In short, I spend this weekend learning more about the hype that is neovim.

Considering neovim

I first heard it posted on Xamarin forums a week or two ago. As far as I understand it, it’s a massive overhaul of vim to make it more modular and extensible with any programming language. I think two big goals for doing this is:

  1. Make it easy to contribute to. There was an interview last November with Bram Moolenaar where he jokes that the way to ensure future success of the Vim project is to keep him alive. I laughed, but I guess it’s partly true.
  2. Make it easy to embed in other editors. Since it runs headless and receives input remotely, the interface can be anything from traditional curses to your favorite editor or IDE. Just a few days ago, there was a video showing neovim embedded in the Atom editor. Also, trolling the neovim Google group, there’s neovim support for Floobits, one of those collaborative code editing services, so you can collaborate from the comfort of your terminal while people can chime in from their own instance of neovim or the web.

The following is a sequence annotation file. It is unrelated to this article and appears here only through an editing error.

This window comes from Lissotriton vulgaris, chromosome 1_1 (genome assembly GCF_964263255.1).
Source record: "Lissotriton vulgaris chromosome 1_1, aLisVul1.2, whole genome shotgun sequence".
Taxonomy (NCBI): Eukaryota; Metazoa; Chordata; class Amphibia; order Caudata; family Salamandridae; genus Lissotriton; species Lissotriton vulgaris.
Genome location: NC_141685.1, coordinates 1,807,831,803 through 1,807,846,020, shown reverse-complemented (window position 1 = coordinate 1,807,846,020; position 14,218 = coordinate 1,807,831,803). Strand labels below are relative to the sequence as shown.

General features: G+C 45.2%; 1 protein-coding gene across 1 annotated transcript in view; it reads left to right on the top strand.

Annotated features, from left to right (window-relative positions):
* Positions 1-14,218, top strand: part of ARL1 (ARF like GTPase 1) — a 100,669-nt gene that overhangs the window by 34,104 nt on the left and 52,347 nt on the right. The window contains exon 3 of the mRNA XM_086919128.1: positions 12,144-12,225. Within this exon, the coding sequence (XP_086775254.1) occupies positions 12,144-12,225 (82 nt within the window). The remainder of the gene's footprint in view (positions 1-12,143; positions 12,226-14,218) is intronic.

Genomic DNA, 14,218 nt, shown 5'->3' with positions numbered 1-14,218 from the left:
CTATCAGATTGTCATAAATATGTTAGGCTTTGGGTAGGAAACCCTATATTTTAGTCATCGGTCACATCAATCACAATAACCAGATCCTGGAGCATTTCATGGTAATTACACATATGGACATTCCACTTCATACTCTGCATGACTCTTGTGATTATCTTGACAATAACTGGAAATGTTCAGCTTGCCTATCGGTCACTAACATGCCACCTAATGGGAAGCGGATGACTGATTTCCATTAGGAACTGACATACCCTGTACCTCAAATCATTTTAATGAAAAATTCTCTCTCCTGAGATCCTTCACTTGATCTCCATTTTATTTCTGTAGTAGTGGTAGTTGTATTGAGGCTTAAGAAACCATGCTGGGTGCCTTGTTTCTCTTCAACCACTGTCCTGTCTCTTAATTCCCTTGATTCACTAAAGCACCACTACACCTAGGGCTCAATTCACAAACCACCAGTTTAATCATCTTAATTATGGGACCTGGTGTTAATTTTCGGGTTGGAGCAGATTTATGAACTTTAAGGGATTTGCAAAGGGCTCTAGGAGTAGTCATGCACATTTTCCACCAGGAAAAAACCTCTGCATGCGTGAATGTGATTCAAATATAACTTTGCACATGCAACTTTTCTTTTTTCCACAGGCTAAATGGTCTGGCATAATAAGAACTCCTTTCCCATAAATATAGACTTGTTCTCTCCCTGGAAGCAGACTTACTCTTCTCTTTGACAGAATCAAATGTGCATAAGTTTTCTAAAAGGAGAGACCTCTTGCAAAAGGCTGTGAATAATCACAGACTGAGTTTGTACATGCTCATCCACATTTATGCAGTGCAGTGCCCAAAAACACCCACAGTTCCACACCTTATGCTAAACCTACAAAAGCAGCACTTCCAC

Well, let’s not get carried away, though. It’s not like we can suddenly do this.

I think it would be great to just embed vim in MonoDevelop rather than emulate it. I will have to check out the proof of concept, which has been in the works for 11 months now. And neovim’s website states it is pre-alpha, with features still missing. Neocomplete, for example, doesn’t work because Lua support is still coming. In spite of the long road ahead, I can only conclude by stating the emotion I am filled with at the moment: Excitement!

Gedit python plugin

Another detour that I took is fiddle with making a gedit plugin. The plugin tutorial is written for gedit 3, but it didn’t mention that it requires python 3 to be used as the loader. Anyways, I got it working and I think I can hack jedi in without too much trouble. More on this later.